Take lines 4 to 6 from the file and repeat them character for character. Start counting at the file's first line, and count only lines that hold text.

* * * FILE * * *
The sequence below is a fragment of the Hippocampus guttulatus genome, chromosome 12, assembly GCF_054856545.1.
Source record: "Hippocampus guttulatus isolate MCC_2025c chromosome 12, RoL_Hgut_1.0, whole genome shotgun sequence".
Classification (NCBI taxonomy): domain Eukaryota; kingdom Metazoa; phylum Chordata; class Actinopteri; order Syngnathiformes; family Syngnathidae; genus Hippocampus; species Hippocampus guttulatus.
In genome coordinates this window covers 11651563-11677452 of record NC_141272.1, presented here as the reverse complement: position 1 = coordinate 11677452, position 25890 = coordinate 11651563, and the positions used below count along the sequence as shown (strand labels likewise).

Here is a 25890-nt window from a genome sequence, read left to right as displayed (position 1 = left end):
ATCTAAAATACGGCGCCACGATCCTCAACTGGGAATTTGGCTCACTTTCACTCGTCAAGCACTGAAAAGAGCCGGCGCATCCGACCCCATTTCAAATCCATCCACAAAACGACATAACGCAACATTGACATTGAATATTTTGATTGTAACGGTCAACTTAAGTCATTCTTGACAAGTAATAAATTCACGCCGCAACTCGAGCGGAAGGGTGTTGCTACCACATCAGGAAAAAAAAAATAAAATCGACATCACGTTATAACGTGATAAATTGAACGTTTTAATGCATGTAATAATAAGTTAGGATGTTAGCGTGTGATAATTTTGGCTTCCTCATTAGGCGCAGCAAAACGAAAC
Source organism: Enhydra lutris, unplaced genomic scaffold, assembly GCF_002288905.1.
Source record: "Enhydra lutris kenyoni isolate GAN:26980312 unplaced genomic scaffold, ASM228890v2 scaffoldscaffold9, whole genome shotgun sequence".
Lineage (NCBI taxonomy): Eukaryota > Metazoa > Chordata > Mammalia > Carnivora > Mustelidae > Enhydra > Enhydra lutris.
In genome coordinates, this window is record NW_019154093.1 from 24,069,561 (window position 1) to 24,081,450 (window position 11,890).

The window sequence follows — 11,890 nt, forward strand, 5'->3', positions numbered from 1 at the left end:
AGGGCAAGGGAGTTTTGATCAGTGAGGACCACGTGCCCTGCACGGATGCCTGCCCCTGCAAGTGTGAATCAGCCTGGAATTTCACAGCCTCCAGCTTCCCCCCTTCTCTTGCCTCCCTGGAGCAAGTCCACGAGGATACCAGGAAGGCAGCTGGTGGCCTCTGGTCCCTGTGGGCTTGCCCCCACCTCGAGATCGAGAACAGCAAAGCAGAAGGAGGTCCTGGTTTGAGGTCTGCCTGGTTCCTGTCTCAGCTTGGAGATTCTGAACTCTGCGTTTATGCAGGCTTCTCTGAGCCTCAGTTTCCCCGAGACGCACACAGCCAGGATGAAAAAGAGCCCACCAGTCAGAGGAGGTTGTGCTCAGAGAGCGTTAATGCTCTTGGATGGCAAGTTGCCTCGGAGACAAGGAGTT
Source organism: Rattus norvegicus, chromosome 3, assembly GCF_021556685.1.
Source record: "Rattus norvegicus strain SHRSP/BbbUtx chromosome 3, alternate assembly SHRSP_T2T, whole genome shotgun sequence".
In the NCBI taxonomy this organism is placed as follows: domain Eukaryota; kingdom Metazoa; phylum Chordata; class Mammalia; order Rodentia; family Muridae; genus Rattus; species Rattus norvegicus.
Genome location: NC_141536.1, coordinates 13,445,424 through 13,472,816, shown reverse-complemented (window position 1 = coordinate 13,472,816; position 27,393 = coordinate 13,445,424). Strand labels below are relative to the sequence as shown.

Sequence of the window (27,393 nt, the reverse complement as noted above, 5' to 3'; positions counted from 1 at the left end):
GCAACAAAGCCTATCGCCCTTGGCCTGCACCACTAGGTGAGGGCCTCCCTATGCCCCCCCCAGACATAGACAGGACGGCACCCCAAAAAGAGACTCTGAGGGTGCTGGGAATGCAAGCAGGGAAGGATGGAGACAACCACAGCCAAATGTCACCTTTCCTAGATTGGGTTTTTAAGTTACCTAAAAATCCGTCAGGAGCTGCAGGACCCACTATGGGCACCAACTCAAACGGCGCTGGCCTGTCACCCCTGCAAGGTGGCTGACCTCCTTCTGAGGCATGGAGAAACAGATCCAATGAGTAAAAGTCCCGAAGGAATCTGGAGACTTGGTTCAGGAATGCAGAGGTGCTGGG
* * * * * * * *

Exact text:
In genome coordinates this window covers 11651563-11677452 of record NC_141272.1, presented here as the reverse complement: position 1 = coordinate 11677452, position 25890 = coordinate 11651563, and the positions used below count along the sequence as shown (strand labels likewise).

Here is a 25890-nt window from a genome sequence, read left to right as displayed (position 1 = left end):
ATCTAAAATACGGCGCCACGATCCTCAACTGGGAATTTGGCTCACTTTCACTCGTCAAGCACTGAAAAGAGCCGGCGCATCCGACCCCATTTCAAATCCATCCACAAAACGACATAACGCAACATTGACATTGAATATTTTGATTGTAACGGTCAACTTAAGTCATTCTTGACAAGTAATAAATTCACGCCGCAACTCGAGCGGAAGGGTGTTGCTACCACATCAGGAAAAAAAAAATAAAATCGACATCACGTTATAACGTGATAAATTGAACGTTTTAATGCATGTAATAATAAGTTAGGATGTTAGCGTGTGATAATTTTGGCTTCCTCATTAGGCGCAGCAAAACGAAAC